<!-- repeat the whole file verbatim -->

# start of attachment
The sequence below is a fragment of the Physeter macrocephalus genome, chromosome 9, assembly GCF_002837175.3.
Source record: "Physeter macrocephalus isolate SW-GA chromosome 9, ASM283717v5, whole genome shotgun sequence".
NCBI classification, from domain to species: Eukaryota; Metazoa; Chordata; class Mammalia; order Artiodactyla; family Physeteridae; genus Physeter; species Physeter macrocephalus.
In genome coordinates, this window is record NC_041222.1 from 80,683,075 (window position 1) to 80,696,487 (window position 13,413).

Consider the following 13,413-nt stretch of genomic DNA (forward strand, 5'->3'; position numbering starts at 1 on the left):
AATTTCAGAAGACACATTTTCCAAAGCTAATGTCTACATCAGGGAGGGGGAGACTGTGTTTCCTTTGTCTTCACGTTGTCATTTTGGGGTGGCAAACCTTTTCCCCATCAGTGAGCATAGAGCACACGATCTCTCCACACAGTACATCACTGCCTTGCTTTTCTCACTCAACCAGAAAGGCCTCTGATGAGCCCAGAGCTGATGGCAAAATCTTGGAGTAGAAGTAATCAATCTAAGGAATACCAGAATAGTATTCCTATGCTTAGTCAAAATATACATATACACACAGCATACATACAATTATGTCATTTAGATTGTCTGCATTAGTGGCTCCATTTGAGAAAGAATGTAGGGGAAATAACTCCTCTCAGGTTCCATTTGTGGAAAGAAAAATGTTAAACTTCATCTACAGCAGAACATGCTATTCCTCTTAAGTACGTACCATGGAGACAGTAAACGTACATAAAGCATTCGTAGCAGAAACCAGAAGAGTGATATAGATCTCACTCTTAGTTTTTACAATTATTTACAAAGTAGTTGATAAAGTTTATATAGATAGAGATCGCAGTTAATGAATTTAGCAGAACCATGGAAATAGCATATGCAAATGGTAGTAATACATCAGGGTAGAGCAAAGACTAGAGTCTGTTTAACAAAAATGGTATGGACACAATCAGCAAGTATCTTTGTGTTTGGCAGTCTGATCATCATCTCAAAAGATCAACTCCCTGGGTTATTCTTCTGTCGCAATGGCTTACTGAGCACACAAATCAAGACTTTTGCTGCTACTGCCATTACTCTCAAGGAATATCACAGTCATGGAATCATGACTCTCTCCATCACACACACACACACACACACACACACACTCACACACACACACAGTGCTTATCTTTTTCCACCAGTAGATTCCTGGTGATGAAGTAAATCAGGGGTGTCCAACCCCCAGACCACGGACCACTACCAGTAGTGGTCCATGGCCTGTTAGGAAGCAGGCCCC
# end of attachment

The sequence below is a fragment of the Physeter macrocephalus genome, chromosome 9, assembly GCF_002837175.3.
Source record: "Physeter macrocephalus isolate SW-GA chromosome 9, ASM283717v5, whole genome shotgun sequence".
NCBI classification, from domain to species: Eukaryota; Metazoa; Chordata; class Mammalia; order Artiodactyla; family Physeteridae; genus Physeter; species Physeter macrocephalus.
In genome coordinates, this window is record NC_041222.1 from 80,683,075 (window position 1) to 80,696,487 (window position 13,413).

Consider the following 13,413-nt stretch of genomic DNA (forward strand, 5'->3'; position numbering starts at 1 on the left):
AATTTCAGAAGACACATTTTCCAAAGCTAATGTCTACATCAGGGAGGGGGAGACTGTGTTTCCTTTGTCTTCACGTTGTCATTTTGGGGTGGCAAACCTTTTCCCCATCAGTGAGCATAGAGCACACGATCTCTCCACACAGTACATCACTGCCTTGCTTTTCTCACTCAACCAGAAAGGCCTCTGATGAGCCCAGAGCTGATGGCAAAATCTTGGAGTAGAAGTAATCAATCTAAGGAATACCAGAATAGTATTCCTATGCTTAGTCAAAATATACATATACACACAGCATACATACAATTATGTCATTTAGATTGTCTGCATTAGTGGCTCCATTTGAGAAAGAATGTAGGGGAAATAACTCCTCTCAGGTTCCATTTGTGGAAAGAAAAATGTTAAACTTCATCTACAGCAGAACATGCTATTCCTCTTAAGTACGTACCATGGAGACAGTAAACGTACATAAAGCATTCGTAGCAGAAACCAGAAGAGTGATATAGATCTCACTCTTAGTTTTTACAATTATTTACAAAGTAGTTGATAAAGTTTATATAGATAGAGATCGCAGTTAATGAATTTAGCAGAACCATGGAAATAGCATATGCAAATGGTAGTAATACATCAGGGTAGAGCAAAGACTAGAGTCTGTTTAACAAAAATGGTATGGACACAATCAGCAAGTATCTTTGTGTTTGGCAGTCTGATCATCATCTCAAAAGATCAACTCCCTGGGTTATTCTTCTGTCGCAATGGCTTACTGAGCACACAAATCAAGACTTTTGCTGCTACTGCCATTACTCTCAAGGAATATCACAGTCATGGAATCATGACTCTCTCCATCACACACACACACACACACACACACACACTCACACACACACACAGTGCTTATCTTTTTCCACCAGTAGATTCCTGGTGATGAAGTAAATCAGGGGTGTCCAACCCCCAGACCACGGACCACTACCAGTAGTGGTCCATGGCCTGTTAGGAAGCAGGCCCC